So I needed to fill in a rather slab like shape with silicone. All I had at the time was aquarium silicone that came in a tube so I could just make squiggly lines. I didn't like it so I put on a glove and tried to smooth it out but it just stuck to the glove like crazy.

Then I lubed the glove with some canola oil and then we were in business! The silicone became very workable when it wasn't sticking to my hand so I went ahead and filled a corner too and I could mold the silicone into the right shape really nicely.

Anyway, its supposedly curing now and due to the thickness I'd estimate it to take at least 2 days. I realize that I probably mixed some of the oil right into the silicone too (not much, maybe 1% max by volume). Has anybody done something similar? How do you think it would affect the silicone? If it takes longer to cure.. whatever.

What I don't want though is fractures in the silicone mass caused by the oil separating it. Due to the way I was shaping it, this might be the case if canola is effective at preventing it from bonding with itself. Would that be the case?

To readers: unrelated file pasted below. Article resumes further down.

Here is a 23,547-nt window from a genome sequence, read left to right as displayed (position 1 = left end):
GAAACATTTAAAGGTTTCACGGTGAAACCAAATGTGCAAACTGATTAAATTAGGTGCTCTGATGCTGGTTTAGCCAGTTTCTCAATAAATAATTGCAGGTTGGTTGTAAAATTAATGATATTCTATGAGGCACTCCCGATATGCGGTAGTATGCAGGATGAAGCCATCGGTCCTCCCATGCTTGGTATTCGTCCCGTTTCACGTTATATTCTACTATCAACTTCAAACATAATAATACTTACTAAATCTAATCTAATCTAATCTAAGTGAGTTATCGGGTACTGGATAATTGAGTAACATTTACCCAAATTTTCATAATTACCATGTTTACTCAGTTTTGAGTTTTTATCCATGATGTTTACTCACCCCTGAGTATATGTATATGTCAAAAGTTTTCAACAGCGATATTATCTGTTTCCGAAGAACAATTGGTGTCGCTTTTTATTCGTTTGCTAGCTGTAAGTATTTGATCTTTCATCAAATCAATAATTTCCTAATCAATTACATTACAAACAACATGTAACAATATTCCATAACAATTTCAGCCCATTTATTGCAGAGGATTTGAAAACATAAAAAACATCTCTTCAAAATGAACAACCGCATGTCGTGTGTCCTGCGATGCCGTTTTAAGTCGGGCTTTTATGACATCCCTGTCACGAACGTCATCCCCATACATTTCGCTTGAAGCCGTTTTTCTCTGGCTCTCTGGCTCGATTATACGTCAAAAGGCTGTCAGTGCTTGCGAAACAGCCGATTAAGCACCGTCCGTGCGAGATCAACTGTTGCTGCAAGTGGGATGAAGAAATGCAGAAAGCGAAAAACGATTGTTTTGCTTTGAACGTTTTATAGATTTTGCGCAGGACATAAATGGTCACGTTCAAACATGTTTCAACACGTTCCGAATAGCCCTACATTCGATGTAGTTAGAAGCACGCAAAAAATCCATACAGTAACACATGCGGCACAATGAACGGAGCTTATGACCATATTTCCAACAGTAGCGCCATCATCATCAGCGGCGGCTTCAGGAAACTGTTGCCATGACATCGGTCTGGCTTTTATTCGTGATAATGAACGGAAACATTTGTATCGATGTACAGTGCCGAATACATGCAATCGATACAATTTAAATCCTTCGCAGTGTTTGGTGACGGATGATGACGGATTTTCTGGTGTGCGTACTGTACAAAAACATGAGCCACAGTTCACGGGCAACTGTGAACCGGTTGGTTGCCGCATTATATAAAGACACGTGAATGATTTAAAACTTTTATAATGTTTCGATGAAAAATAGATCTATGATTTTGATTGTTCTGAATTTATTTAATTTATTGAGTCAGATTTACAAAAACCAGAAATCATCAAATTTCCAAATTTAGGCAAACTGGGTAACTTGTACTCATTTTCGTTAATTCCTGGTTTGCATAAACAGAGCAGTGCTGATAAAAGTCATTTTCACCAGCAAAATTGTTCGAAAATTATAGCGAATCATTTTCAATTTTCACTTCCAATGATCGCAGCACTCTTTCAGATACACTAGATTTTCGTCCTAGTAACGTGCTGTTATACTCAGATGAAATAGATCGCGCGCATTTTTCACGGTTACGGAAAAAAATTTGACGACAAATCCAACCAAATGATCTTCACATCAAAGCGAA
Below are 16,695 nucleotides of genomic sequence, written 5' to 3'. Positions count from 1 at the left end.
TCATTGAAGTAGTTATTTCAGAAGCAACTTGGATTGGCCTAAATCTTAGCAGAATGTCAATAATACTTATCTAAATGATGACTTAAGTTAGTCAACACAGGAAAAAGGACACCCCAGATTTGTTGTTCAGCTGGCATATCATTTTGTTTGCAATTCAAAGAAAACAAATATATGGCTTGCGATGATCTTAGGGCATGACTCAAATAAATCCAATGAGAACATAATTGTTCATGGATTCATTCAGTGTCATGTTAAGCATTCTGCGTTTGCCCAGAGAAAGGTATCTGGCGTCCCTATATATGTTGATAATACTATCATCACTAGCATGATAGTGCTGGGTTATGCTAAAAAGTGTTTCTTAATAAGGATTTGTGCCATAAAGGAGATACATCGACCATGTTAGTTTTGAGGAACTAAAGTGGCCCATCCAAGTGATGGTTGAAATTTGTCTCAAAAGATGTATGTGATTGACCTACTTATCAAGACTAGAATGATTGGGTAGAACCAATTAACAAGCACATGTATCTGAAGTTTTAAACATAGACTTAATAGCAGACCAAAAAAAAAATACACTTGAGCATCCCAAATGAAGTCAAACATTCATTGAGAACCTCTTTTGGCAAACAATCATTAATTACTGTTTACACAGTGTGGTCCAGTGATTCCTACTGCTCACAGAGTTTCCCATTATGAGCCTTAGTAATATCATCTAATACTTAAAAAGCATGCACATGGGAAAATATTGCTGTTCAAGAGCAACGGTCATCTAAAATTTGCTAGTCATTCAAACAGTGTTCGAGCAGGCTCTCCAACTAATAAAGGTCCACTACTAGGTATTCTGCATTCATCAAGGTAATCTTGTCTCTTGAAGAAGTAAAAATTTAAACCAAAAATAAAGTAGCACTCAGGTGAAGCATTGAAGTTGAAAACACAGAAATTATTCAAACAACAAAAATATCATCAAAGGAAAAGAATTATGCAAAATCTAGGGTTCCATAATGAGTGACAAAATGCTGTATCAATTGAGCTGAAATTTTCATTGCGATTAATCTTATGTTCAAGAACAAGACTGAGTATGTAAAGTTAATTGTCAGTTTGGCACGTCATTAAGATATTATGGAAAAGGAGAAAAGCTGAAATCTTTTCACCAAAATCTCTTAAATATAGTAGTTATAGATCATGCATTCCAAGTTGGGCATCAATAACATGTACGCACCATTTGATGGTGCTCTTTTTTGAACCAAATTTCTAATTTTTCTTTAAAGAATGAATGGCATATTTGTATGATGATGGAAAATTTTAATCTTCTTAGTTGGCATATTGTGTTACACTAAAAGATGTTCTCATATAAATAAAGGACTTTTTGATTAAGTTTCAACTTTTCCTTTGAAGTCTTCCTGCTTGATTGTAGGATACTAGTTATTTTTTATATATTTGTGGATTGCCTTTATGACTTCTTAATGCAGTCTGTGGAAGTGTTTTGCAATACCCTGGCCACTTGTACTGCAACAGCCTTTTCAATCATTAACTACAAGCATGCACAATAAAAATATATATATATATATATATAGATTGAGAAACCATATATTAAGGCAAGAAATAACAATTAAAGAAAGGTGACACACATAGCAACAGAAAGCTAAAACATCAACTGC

• 2
    this is hands down the oddest question I've seen on the stack exchange yet. kudos. what are you making? – user23534 Nov 3 '14 at 3:36
  • I was repairing a shower light (dont worry, 12v so a botched job wont kill anybody). Anyway, to my surprise, the silicone seems completely cured at this point. Its solid and no longer smells. On the downside, it turned out rather opaque (supposed to be clear). Its fine for the bit covering the bulb, looks rather nice actually. Not fine for the corner detail though since that one also developed some rather large gaps. When I pulled it off it was a lot more brittle than it should have been. I don't know whats going on in there chemically but overall I wouldn't recommend anybody else trying it :D – user27578 Nov 3 '14 at 12:06
  • I'd stop worrying if the transformer was far away from the shower stall – ratchet freak Nov 3 '14 at 15:28

I doubt it would be a serious issue unless you really mixed in the canola. However, if it does become a problem next time use plain water. Water in the air is actually the catalyst that drys silicone, construction workers will take a cup of water and dip their finger in it to smooth silicone on things like bathtub installations so that the silicone won't stick to their bare finger.

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